The impact of chromatin in human cancer: Linking DNA methylation to gene silencing

ArticleinCarcinogenesis 23(7):1103-9 · August 2002with9 Reads
DOI: 10.1093/carcin/23.7.1103 · Source: PubMed
Abstract
For decades, chromatin was considered to be an inert structure whose only role was the compacting and confining of DNA inside the eukaryotic nucleus. However, tremendous progress in this field over the last 10 years has dramatically elevated chromatin to a key position in the control of gene activity. Its role in mediating the transformation of a normal cell into a malignant state is particularly interesting. On one side of this story there is the discovery that aberrant methylation patterns in an increasing number of tumour suppressor and DNA repair genes determine carcinogenetic transformation; while on the other side, there is the existence of a series of methyl-DNA binding activities that recruit co-repressor complexes and modify the structure of the chromatin to produce a transcriptionally silenced state. Although this field has seen rapid progress in recent years, detailed mechanisms by which this machinery modifies chromatin structure to its appropriate state and the specific targeting of repressor complexes have yet to be resolved. In this review we present the models of how repressor complexes may modify chromatin structure and mediate silencing of tumour suppressor and DNA repair genes.
    • "Such an event can ultimately prevent the initiation of transcription and make it difficult for TBP and other enzymes, including transcription factors to function properly on TATA box sequences, leading to transcription blocking [69]. The slower rate of repair and generation of DSBs in CpG island sequence can have a twofold effect, while slow repair ensures less production of potentially lethal DSBs, concurrently this process can affect important functions like DNA methylation and transcriptional silencing, and thus offering a scope of future study in relation to oncogenesis [70]. "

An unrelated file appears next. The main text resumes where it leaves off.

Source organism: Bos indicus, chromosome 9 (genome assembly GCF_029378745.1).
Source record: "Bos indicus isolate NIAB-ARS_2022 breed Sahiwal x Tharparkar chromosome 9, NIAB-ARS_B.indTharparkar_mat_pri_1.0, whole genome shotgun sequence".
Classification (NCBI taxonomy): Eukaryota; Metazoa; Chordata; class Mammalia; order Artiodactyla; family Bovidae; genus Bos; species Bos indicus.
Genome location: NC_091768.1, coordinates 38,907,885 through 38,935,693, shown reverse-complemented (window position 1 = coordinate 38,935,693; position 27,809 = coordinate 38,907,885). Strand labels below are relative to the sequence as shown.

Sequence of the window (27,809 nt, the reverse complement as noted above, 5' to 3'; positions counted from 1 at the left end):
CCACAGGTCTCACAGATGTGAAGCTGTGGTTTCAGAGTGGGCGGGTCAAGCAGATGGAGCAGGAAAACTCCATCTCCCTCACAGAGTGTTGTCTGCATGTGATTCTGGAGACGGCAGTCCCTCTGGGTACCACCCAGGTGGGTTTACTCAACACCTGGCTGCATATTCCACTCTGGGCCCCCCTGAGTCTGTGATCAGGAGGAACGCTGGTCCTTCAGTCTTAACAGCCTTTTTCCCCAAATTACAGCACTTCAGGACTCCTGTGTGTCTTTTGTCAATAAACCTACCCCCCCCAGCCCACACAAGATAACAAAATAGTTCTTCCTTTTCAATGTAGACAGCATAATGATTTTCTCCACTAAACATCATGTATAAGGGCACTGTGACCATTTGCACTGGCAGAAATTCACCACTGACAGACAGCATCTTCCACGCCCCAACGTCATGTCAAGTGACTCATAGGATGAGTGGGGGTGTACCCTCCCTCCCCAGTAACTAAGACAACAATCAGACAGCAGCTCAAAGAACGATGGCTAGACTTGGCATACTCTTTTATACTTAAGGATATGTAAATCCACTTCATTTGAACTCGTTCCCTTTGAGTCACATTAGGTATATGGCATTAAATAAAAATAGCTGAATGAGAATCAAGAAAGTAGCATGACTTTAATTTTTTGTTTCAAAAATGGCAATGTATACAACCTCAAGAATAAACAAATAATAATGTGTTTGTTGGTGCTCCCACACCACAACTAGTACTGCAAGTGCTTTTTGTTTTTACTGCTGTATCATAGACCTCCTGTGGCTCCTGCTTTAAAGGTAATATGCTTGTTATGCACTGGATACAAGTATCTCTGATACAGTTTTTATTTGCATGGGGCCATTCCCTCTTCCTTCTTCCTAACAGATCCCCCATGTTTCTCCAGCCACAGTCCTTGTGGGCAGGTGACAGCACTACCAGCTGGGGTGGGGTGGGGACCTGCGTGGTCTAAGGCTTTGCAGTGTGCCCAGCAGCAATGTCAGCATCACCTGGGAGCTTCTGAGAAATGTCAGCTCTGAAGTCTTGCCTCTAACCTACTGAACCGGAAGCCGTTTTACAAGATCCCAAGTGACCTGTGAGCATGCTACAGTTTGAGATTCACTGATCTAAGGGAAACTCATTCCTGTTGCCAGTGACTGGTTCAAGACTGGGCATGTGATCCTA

[Show abstract] [Hide abstract] ABSTRACT: Sequences like the core element of TATA box and CpG island are frequently encountered in the genome and related to transcription. The fate of repair of clustered abasic sites in such sequences of genomic importance is largely unknown. This prompted us to investigate the sequence dependence of cleavage efficiency of APE1 enzyme at abasic sites within the core sequences of TATA box and CpG island using fluorescence dynamics and reaction kinetics. Simultaneous molecular dynamics study through steady state and time resolved fluorescence spectroscopy using unique ethidium bromide dye release assay confirmed an elevated amount of abasic site cleavage of the TATA box sequence as compared to the core CpG island. Reaction kinetics showed that catalytic efficiency of APE1 for abasic site cleavage of core CpG island sequence was ∼4 times lower as compared to that of the TATA box. Higher value of Km was obtained from the core CpG island sequence than the TATA box sequence. This suggests a greater binding effect of APE1 enzyme on TATA sequence that signifies a prominent role of the sequence context of the DNA substrate. Evidently, a faster response from APE1 was obtained for clustered abasic damage repair of TATA box core sequences than CpG island consensus sequences. The neighboring bases of the abasic sites in the complementary DNA strand were found to have significant contribution in addition to the flanking bases in modulating APE1 activity. The repair refractivity of the bistranded clustered abasic sites arise from the slow processing of the second abasic site, consequently resulting in decreased overall production of potentially lethal double strand breaks. Copyright © 2014 Elsevier B.V. All rights reserved.